A multinational team of researchers has successfully sequenced and analyzed the genome of the Steller’s sea cow (Hydrodamalis gigas). Their results show that this large aquatic mammal definitively embarked on the road toward extinction long before the arrival of the first Paleolithic hunter-gatherers in the Beringia, which is estimated to have occurred at least 25,000-30,000 years ago.
The Steller’s sea cow is an extinct species of marine mammal from the order Sirenia, which contains four living species: three species of manatees and the dugong, the closest species to the Steller’s sea cow as has been shown in previous studies.
It inhabited the coastal areas of the North Pacific Ocean — including the Bering Sea — during the Pleistocene and Holocene epoch.
The last population of the Steller’s sea cow was discovered in 1741 by the Vitus Bering’s Great Northern Expedition along the coasts of the Commander Islands, and it was gone by the end of the 18th century.
The Steller’s sea cow was up to 11 tons in mass and up to 10 m in length; however, adult animals from the last population were significantly smaller.
German biologist Georg Wilhelm Steller, who participated in the Vitus Bering’s Expedition, stated that the animal weighted around 4.5-5.9 tons and had a body length of 7.5 m. He also documented it as a stenobiontic species that adapted to brown algae diets (mainly kelp) and the cold coastal conditions of the Bering Sea region.
Recent studies suggested that the climate changes and Paleolithic human hunting may have reduced Steller’s sea cow population levels before European sailors made the last strike in the evolutionary history of the species.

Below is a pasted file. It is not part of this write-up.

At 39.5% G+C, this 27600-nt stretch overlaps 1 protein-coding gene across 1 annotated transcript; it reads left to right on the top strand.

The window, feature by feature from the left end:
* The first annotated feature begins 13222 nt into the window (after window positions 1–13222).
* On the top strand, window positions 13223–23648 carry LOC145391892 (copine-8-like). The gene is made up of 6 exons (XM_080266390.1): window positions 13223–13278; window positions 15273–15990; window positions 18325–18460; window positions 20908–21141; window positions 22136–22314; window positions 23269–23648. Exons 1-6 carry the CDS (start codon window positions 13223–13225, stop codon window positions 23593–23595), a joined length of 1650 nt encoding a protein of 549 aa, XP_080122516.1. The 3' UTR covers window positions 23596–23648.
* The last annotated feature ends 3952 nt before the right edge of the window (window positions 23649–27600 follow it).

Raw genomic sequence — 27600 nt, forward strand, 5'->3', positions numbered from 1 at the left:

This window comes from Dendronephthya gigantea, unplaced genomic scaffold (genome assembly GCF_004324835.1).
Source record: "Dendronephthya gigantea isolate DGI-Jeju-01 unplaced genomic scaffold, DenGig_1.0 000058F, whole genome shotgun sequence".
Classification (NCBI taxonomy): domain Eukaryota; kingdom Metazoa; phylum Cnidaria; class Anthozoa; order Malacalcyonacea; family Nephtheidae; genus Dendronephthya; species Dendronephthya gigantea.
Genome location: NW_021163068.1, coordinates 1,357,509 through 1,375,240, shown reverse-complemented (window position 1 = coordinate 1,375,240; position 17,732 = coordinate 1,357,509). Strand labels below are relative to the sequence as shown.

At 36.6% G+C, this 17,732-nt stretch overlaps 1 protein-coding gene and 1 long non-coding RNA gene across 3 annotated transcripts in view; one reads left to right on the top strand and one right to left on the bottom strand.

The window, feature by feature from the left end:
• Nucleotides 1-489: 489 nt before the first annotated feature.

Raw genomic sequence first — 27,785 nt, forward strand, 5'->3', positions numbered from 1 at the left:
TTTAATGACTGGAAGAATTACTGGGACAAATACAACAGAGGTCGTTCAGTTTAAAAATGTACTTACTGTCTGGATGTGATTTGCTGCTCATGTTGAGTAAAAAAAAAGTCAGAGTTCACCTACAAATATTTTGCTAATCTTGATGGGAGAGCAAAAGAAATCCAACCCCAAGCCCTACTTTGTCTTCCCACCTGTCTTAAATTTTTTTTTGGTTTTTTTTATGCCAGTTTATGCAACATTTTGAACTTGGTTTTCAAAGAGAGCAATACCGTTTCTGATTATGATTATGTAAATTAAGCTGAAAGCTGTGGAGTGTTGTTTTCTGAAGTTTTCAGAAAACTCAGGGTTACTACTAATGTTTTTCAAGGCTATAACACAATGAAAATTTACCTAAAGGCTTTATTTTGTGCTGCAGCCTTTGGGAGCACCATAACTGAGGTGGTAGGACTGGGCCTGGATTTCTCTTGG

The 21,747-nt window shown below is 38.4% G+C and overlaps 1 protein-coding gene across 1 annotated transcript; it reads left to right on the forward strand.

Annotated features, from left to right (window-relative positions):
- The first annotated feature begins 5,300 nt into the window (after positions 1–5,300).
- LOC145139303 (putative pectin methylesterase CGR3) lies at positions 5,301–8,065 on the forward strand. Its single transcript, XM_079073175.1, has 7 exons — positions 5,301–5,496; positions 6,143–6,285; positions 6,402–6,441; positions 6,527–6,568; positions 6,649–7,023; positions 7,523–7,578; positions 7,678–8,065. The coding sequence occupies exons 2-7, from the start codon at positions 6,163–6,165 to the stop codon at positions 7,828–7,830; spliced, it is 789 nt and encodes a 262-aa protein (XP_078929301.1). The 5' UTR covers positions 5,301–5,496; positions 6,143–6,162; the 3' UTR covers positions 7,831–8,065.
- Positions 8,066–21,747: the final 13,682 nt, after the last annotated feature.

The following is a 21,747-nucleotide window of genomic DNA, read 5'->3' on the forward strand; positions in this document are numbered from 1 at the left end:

They also suggested that the marine animal was doomed to extinction, even without the direct killing of the last population, because of the overhunting on sea otters and the co-occurring loss of kelp forests in this region.
To investigate the population history of the Steller’s sea cow, Dr. Artem Nedoluzhko of Nord University in Norway and colleagues sequenced the extinct mammal’s nuclear and mitochondrial genomes.
To do this, they extracted DNA from a well-preserved petrous bone housed in the Kaliningrad Museum of the Ocean.
“We showed that well-preserved Steller’s sea cow petrous bone was a good source of endogenous DNA,” they noted.
The scientists found that the nuclear and mitogenomes of the Steller’s sea cow contain around 1.24 billion base pairs and 16,896 base pairs, respectively.
Their analysis shows that the gene diversity of the last population of the Steller’s sea cow was low and comparable to the last woolly mammoth population that inhabited Wrangel Island 4,000 years ago.
“This marine mammal was most likely a victim of significant climate changes during the Pleistocene and the associated environmental and biodiversity changes,” the authors said.
“The sea level and temperature changes during the Late Pleistocene may have negatively affected the Steller’s sea cow populations because they inhabited the coastal zone.”
“Due to several morphological traits Steller’s sea cows could not dive deep, so when the sea retreated and the temperature dropped, the number of suitable feeding sites for the animals decreased.”
“The starvation and the associated fragmentation of distribution possibly led to the origin of the small, separate refugia on the North Pacific islands for this mammal.”
“Approximately 5,000 years ago, the sea level stabilized; however, by this time, the range and Steller’s sea cow population size had significantly decreased.”
“Paleolithic hunter-gatherers also made their contribution to the extinction of the Steller’s sea cow, but, to be fair, only a few finds of the species have been described from dozens of Holocene coastal archeological sites in the Bering Sea region.”
“Finally, we conclude that the population on the Commander Islands, which was the last surviving Steller’s sea cow population, like the last woolly mammoth population from Wrangel Island, was subject to reduced genetic diversity and possibly, despite the size (around 2,000 animals), was on the verge of extinction by the time of the arrival of the Vitus Bering’s Great Northern Expedition.”
The results were published in the journal Nature Communications.
F.S. Sharko et al. 2021. Steller’s sea cow genome suggests this species began going extinct before the arrival of Paleolithic humans. Nat Commun 12, 2215; doi: 10.1038/s41467-021-22567-5
Source link: https://www.sci.news/genetics/stellers-sea-cow-genome-09569.html